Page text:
Founder of Nairobi Design Week and industrial designer, Adrian Jankowiak left Europe to pursue a career in social impact design with a water and sanitation project in Kenya. After spending time in the country, meeting people and encountering the wealth of talent in various design sectors of Nairobi, Jankowiak identified a need for a platform that would offer these African artists and designers greater exposure. Now practically a local, the designer shares his on-going experience of Kenya’s design scene, and discusses the landscape of African design from where he’s standing.
After three years working at Reckitt Benckiser on big name brands such as Dettol and Durex, Jankowiak had to adjust to Kenya’s design industry, which lacked the structure of the European industries he was used to.
While scouting for local talent to join design teams on water and sanitation projects, Jankowiak was struck by the lack of access to designers in Nairobi. Not only that, but the highly skilled designers he did find had received no recognition for their work.
There’s a real need to promote the people that are already coming up and to enable new people to get into design, says Jankowiak.
Nairobi Design Week 2015 is positioned as the first annual design week in Africa, dedicated to showing how Nairobi has become a design hub for solving problems. Jankowiak is confident that Africa’s creative scene is burgeoning and says “this time, right now, is incredibly exciting for African design as it’s growing and improving on a daily basis.”
He is excited by the fact that after only 18 months of living in Nairobi, he and his team have already connected so many creatives and entrepreneurs, which could mean the start of a larger design community.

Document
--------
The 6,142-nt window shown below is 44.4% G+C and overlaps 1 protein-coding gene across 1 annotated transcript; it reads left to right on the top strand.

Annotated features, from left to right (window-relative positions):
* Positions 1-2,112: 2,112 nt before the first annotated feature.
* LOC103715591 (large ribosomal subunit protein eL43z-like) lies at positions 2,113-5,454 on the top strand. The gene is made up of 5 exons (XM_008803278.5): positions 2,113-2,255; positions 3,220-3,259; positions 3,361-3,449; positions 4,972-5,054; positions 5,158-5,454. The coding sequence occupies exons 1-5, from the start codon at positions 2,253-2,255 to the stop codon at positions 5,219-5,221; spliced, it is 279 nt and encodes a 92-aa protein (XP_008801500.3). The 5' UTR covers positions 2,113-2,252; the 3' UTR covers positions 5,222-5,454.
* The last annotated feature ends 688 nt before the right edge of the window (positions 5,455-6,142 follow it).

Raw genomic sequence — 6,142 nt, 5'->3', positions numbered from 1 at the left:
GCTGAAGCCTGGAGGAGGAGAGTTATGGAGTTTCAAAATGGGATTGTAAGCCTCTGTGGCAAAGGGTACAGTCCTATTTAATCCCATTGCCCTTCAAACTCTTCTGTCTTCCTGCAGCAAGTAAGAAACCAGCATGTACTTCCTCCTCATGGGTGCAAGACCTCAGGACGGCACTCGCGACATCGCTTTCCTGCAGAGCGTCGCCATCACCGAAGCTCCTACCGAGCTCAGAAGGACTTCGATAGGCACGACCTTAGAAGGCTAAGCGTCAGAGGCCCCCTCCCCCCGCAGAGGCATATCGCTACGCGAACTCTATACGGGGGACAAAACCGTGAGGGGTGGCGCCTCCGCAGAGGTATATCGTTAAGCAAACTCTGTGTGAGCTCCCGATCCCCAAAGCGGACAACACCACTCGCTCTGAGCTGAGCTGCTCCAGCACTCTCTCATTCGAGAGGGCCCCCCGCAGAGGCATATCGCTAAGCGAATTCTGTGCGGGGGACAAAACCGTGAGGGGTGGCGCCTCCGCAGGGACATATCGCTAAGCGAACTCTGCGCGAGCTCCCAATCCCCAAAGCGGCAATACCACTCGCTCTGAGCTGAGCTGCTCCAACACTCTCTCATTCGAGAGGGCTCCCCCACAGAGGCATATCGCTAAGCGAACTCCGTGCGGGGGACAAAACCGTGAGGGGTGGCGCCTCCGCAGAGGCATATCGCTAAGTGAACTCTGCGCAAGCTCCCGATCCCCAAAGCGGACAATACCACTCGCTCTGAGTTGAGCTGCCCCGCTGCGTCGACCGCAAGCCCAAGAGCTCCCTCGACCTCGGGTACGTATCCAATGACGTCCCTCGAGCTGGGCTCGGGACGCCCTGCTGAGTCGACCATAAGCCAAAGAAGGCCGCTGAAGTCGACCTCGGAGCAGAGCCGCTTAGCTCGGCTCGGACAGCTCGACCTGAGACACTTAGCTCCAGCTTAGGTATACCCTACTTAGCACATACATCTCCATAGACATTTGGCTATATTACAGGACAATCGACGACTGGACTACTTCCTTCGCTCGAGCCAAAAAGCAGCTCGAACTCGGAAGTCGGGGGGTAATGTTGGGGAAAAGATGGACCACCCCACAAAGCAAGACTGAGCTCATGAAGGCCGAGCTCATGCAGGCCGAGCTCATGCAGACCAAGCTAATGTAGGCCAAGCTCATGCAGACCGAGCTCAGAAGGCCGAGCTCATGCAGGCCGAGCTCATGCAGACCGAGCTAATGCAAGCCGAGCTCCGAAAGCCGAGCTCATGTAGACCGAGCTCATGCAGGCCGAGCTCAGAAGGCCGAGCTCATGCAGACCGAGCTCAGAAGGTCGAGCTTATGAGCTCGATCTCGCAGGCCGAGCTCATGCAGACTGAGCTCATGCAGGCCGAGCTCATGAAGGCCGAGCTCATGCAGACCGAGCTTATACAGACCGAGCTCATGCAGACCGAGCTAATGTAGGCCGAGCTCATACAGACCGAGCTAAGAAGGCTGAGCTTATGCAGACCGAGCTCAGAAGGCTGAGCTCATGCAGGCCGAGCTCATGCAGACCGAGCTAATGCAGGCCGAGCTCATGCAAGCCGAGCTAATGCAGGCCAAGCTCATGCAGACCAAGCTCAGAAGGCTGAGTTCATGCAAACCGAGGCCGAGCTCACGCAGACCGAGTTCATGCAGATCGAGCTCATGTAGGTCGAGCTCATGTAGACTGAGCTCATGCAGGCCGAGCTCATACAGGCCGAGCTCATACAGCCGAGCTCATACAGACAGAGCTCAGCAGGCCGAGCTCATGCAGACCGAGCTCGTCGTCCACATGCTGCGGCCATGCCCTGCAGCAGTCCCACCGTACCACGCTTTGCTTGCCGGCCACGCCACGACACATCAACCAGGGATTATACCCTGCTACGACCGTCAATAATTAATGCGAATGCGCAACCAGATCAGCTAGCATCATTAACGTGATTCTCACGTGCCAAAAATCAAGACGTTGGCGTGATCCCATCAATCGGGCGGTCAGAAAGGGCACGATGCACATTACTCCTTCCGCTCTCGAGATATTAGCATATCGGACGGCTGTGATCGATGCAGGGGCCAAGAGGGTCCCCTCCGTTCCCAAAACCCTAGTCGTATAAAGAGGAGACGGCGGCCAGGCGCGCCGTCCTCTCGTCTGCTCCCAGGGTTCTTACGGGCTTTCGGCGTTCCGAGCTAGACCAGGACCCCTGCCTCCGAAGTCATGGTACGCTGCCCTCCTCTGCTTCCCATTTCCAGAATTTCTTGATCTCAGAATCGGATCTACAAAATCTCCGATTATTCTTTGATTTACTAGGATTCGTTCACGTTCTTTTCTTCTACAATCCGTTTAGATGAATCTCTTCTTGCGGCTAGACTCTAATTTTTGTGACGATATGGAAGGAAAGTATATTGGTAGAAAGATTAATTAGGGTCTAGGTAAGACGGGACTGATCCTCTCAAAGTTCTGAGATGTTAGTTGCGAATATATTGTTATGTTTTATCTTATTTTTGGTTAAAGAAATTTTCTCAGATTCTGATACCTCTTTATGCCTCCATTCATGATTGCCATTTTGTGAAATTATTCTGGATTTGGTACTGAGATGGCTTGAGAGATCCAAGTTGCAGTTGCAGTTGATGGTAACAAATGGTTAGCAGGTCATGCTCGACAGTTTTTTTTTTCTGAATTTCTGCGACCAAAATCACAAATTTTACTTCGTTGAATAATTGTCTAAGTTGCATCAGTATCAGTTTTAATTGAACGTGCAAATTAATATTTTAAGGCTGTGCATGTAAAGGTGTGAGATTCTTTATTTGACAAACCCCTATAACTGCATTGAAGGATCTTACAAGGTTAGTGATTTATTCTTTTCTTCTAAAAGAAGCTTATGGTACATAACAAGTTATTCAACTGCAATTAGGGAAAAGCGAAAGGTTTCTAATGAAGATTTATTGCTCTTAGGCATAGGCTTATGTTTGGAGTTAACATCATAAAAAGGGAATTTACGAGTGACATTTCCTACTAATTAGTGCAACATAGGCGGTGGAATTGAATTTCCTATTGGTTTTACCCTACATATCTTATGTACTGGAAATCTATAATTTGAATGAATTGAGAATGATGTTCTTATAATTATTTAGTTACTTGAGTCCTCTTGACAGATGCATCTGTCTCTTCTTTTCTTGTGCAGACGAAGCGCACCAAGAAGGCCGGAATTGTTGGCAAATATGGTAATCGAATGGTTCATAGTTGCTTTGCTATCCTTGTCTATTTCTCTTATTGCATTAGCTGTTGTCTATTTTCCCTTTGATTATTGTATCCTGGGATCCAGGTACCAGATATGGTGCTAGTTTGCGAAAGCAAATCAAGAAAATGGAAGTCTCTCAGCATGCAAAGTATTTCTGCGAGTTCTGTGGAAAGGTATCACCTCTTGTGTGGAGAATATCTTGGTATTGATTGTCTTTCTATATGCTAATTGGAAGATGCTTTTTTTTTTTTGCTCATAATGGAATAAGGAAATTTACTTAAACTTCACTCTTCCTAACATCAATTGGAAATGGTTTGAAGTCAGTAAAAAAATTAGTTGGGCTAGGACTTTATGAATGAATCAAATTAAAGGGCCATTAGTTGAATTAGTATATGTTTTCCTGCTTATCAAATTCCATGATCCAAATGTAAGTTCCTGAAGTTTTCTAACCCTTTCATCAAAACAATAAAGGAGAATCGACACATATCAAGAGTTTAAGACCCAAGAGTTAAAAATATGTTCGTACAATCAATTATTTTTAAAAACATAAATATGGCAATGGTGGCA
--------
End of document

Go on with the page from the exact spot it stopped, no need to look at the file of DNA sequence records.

The industry really needed a platform to communicate, grow, collaborate, and then bring in new people from other African countries.
It goes without saying that there are fundamental differences between European design communities and African design communities like the ones you’ll find in Nairobi. Jankowiak thinks that there is still a lot to learn. Designers he’s encountered lack the luxury of professional experience and training, and they are notorious for not meeting deadlines. But what is lacking is made up with inherent design skill and resourcefulness. In comparing Western design, which is largely influenced by minimalism, to African design, Jankowiak says,
African design has its own style, cultural history and heritage, and a lot of designers out here are really picking up on that and bringing that into the modern design sphere.
As the world’s eye is on Africa, African designers have a distinct advantage over their European contemporaries. “The designers here understand the local culture, languages and quirks better than most foreigners could hope to in a lifetime,” says Jankowiak.
The other advantage of African designers is their ability to create something out of very little – a testament to their ability to innovate. Jankowiak elaborates: “The great thing about Nairobi is that you can get anything made here or anything prototyped if you know where to look.” He adds, “I can order something today, whether it is a wooden table or a metal wall hanging and it can get made within the industry on the streets.”